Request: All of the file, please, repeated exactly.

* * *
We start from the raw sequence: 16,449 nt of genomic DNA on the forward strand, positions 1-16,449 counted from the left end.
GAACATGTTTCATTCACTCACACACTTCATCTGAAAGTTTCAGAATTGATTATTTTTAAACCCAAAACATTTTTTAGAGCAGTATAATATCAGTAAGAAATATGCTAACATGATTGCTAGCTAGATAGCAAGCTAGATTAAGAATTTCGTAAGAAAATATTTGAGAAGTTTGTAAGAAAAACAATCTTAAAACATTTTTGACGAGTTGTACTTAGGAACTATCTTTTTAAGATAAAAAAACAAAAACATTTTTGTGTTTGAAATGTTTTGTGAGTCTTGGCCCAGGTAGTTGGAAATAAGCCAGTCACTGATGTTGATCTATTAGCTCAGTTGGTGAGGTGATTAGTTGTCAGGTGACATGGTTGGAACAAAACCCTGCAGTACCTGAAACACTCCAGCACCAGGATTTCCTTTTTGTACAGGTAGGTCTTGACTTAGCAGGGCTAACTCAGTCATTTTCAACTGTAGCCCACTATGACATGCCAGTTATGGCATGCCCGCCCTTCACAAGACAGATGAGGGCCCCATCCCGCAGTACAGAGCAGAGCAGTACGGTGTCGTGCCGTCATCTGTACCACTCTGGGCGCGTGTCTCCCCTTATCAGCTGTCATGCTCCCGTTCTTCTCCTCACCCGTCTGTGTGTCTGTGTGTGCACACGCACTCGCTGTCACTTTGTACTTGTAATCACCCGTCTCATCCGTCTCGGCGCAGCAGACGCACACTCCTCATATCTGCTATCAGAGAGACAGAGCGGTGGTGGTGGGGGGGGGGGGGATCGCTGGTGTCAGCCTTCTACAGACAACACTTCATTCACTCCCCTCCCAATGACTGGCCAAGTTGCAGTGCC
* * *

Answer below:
We start from the raw sequence: 16,449 nt of genomic DNA on the forward strand, positions 1-16,449 counted from the left end.
GAACATGTTTCATTCACTCACACACTTCATCTGAAAGTTTCAGAATTGATTATTTTTAAACCCAAAACATTTTTTAGAGCAGTATAATATCAGTAAGAAATATGCTAACATGATTGCTAGCTAGATAGCAAGCTAGATTAAGAATTTCGTAAGAAAATATTTGAGAAGTTTGTAAGAAAAACAATCTTAAAACATTTTTGACGAGTTGTACTTAGGAACTATCTTTTTAAGATAAAAAAACAAAAACATTTTTGTGTTTGAAATGTTTTGTGAGTCTTGGCCCAGGTAGTTGGAAATAAGCCAGTCACTGATGTTGATCTATTAGCTCAGTTGGTGAGGTGATTAGTTGTCAGGTGACATGGTTGGAACAAAACCCTGCAGTACCTGAAACACTCCAGCACCAGGATTTCCTTTTTGTACAGGTAGGTCTTGACTTAGCAGGGCTAACTCAGTCATTTTCAACTGTAGCCCACTATGACATGCCAGTTATGGCATGCCCGCCCTTCACAAGACAGATGAGGGCCCCATCCCGCAGTACAGAGCAGAGCAGTACGGTGTCGTGCCGTCATCTGTACCACTCTGGGCGCGTGTCTCCCCTTATCAGCTGTCATGCTCCCGTTCTTCTCCTCACCCGTCTGTGTGTCTGTGTGTGCACACGCACTCGCTGTCACTTTGTACTTGTAATCACCCGTCTCATCCGTCTCGGCGCAGCAGACGCACACTCCTCATATCTGCTATCAGAGAGACAGAGCGGTGGTGGTGGGGGGGGGGGGGATCGCTGGTGTCAGCCTTCTACAGACAACACTTCATTCACTCCCCTCCCAATGACTGGCCAAGTTGCAGTGCC